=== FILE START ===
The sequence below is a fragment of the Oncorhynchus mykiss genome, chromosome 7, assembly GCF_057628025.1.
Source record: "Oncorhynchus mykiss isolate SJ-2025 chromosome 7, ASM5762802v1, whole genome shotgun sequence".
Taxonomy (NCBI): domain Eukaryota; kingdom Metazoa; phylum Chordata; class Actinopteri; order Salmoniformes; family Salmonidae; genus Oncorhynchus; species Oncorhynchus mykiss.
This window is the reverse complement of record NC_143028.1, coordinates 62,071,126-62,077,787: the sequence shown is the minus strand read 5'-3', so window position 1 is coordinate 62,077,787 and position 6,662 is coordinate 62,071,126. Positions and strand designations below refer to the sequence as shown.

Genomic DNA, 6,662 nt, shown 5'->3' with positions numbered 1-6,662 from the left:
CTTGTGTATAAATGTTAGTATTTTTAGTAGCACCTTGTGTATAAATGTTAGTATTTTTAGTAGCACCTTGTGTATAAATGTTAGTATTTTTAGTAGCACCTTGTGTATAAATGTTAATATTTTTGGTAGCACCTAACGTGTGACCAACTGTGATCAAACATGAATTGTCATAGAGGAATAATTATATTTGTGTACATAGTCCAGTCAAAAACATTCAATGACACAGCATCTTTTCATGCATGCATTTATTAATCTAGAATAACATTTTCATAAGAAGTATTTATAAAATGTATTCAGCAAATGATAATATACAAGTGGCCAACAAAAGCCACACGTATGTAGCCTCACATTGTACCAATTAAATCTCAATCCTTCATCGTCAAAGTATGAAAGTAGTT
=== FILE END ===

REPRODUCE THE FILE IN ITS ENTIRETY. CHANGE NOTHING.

The sequence below is a fragment of the Oncorhynchus mykiss genome, chromosome 7, assembly GCF_057628025.1.
Source record: "Oncorhynchus mykiss isolate SJ-2025 chromosome 7, ASM5762802v1, whole genome shotgun sequence".
Taxonomy (NCBI): domain Eukaryota; kingdom Metazoa; phylum Chordata; class Actinopteri; order Salmoniformes; family Salmonidae; genus Oncorhynchus; species Oncorhynchus mykiss.
This window is the reverse complement of record NC_143028.1, coordinates 62,071,126-62,077,787: the sequence shown is the minus strand read 5'-3', so window position 1 is coordinate 62,077,787 and position 6,662 is coordinate 62,071,126. Positions and strand designations below refer to the sequence as shown.

Genomic DNA, 6,662 nt, shown 5'->3' with positions numbered 1-6,662 from the left:
CTTGTGTATAAATGTTAGTATTTTTAGTAGCACCTTGTGTATAAATGTTAGTATTTTTAGTAGCACCTTGTGTATAAATGTTAGTATTTTTAGTAGCACCTTGTGTATAAATGTTAATATTTTTGGTAGCACCTAACGTGTGACCAACTGTGATCAAACATGAATTGTCATAGAGGAATAATTATATTTGTGTACATAGTCCAGTCAAAAACATTCAATGACACAGCATCTTTTCATGCATGCATTTATTAATCTAGAATAACATTTTCATAAGAAGTATTTATAAAATGTATTCAGCAAATGATAATATACAAGTGGCCAACAAAAGCCACACGTATGTAGCCTCACATTGTACCAATTAAATCTCAATCCTTCATCGTCAAAGTATGAAAGTAGTT